On This Day in Black History: July 3
Slavery ended in the Danish West Indies (now known as the U.S. Virgin Islands).
Peter Jackson, aka The Black Prince, was born. Jackson is considered to be one of the greatest boxers who ever fought.
King Leopold II gave Congo to Belgium.
French General Charles de Gaulle pronounced Algeria independent after a referendum in which 92% of the electorate voted "yes."
Lester Maddox, a segregationist and restaurateur who went on to become governor of Georgia, distributed axe handles to a throng of supporters who forcibly turned away three black activists attempting to integrate his restaurant.
Rwanda opened its border with the Democratic Republic of the Congo, which had been closed on June 6, further easing fears of another war between the two countries.
Today's Featured Page
Curt Flood was the star center fielder of the St. Louis Cardinals who challenged baseball's reserve system all the way to the U.S. Supreme Court. More...
Previously Featured Pages
Patrice Lumumba was born in Katako-Kombe in the Kasai Province of the Belgian Congo in 1925. In October 1958, he formed the Mouvement National Congolais (MNC), which was the only major party that had a truly national base. A nationalist and Pan-Africanist, he mobilized the Congolese people to press for independence. More...
Bessie Coleman became the first black woman ever to fly an airplane and the first African American to earn an international pilot's license. More...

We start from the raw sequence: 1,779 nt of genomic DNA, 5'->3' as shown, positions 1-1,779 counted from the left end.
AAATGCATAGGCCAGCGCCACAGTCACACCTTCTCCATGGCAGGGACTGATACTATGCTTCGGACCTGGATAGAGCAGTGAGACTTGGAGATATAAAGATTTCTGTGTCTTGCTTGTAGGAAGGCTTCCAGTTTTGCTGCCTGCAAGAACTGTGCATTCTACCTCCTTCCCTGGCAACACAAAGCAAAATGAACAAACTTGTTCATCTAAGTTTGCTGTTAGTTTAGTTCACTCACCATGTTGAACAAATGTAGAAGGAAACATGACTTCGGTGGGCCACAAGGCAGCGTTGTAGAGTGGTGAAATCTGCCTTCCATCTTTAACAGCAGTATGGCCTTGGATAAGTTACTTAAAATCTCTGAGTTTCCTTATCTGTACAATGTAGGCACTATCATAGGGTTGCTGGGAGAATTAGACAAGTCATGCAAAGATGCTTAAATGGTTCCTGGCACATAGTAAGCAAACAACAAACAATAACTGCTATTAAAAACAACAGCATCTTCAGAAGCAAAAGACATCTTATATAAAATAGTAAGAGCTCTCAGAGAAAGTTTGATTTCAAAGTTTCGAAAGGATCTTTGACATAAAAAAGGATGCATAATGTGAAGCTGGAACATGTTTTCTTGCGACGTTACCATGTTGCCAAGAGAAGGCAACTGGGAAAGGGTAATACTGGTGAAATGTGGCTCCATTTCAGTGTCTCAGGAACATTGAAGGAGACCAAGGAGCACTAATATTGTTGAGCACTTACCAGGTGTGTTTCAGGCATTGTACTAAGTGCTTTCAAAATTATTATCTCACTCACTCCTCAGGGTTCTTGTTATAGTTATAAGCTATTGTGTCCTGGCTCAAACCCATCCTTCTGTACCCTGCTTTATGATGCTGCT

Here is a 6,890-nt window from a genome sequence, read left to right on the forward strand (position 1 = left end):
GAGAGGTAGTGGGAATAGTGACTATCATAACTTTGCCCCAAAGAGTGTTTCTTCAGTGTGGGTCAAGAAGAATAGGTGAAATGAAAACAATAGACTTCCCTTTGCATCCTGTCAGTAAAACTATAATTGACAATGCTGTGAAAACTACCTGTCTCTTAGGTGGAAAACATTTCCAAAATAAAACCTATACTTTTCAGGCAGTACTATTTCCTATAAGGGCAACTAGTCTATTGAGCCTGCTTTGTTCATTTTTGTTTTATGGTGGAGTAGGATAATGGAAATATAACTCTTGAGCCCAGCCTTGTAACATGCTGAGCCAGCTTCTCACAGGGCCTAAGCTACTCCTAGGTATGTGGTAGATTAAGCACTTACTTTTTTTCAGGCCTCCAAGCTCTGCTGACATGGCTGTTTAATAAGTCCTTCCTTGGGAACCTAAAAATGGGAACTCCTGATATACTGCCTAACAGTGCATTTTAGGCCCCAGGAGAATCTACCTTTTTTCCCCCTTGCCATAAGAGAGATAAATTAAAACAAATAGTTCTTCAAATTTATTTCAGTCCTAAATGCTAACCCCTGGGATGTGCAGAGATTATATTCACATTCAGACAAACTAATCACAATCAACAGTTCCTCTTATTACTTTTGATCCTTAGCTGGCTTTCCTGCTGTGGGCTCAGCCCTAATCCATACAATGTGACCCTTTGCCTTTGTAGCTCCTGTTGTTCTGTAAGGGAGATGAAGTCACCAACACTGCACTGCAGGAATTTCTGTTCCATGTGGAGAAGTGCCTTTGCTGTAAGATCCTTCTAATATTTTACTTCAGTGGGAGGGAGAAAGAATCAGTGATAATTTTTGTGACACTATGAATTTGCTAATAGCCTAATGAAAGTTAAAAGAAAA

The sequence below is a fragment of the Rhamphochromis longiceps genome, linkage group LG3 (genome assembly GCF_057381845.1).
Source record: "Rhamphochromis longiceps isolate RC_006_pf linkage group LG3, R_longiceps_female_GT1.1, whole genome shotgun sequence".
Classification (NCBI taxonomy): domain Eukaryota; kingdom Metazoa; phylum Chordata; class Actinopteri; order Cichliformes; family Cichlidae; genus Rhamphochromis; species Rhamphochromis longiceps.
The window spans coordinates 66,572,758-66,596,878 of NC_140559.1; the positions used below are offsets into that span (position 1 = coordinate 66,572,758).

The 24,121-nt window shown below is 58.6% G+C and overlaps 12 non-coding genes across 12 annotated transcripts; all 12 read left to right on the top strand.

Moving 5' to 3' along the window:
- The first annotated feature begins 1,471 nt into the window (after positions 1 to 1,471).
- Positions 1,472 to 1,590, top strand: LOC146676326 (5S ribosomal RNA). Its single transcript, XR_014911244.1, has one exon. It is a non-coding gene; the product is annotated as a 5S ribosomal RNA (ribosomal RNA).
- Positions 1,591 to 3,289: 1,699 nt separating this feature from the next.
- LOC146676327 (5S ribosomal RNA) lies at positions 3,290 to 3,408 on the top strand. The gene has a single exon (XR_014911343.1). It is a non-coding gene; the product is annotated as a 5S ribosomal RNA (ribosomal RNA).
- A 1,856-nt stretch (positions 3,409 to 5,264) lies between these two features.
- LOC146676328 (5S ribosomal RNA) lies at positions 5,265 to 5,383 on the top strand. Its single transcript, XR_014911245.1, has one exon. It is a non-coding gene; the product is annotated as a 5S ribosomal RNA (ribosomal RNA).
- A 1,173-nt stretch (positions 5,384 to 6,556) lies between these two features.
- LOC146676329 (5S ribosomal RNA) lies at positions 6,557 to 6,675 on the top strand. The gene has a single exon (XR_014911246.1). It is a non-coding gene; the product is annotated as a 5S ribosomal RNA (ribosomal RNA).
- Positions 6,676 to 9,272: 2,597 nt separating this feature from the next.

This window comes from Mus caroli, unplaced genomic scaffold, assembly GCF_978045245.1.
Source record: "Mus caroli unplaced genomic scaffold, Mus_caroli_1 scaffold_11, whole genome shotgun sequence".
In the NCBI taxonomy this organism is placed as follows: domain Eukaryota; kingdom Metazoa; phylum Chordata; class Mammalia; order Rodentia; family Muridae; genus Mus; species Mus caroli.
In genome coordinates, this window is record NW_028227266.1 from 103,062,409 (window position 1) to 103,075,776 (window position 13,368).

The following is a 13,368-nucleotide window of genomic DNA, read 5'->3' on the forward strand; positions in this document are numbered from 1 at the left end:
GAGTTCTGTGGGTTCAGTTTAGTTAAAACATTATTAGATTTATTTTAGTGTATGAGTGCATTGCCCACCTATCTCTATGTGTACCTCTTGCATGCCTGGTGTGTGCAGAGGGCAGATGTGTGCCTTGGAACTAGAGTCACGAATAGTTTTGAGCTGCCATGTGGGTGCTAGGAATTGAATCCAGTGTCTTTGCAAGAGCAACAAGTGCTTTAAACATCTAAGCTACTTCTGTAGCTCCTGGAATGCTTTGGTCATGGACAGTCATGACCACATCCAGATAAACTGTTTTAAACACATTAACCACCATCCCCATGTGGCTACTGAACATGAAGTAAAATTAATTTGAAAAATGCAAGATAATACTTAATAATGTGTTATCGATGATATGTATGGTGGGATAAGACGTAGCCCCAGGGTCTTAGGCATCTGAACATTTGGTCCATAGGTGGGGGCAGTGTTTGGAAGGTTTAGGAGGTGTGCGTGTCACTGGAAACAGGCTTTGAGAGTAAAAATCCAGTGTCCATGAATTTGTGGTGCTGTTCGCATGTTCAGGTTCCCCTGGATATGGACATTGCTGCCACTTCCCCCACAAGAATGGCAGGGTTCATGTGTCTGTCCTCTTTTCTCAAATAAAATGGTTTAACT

Caught between dissident factions within his military and Europeans searching for gold, Lobengula thwarted the internal dissent by signing a number of treaties with the Europeans without jeopardizing his sovereignty. More...
Dr. George Carruthers
Dr. Carruthers is an astrophysicist of international renown. He was the principal inventor of the first moon-based observatory, the Far Ultraviolet Camera/Spectrograph—a combination spectograph and camera, with an electron intensifier—used for the Apollo 16 mission to the moon in 1972. More...
Graduating from UCLA, Jackie Robinson began to play baseball with the Kansas City Monarchs. When Branch Rickey decided to pioneer in hiring Black baseball players, he hired Robinson on October 23, 1945. More...
The Tuskegee Airmen
Myth: Black men can't fly planes. General H.H. Arnold unequivocally stated that "no Blacks would ever pilot a plane in the upcoming war [World War II.]" The myth was debunked with the help of the US Congress. More...
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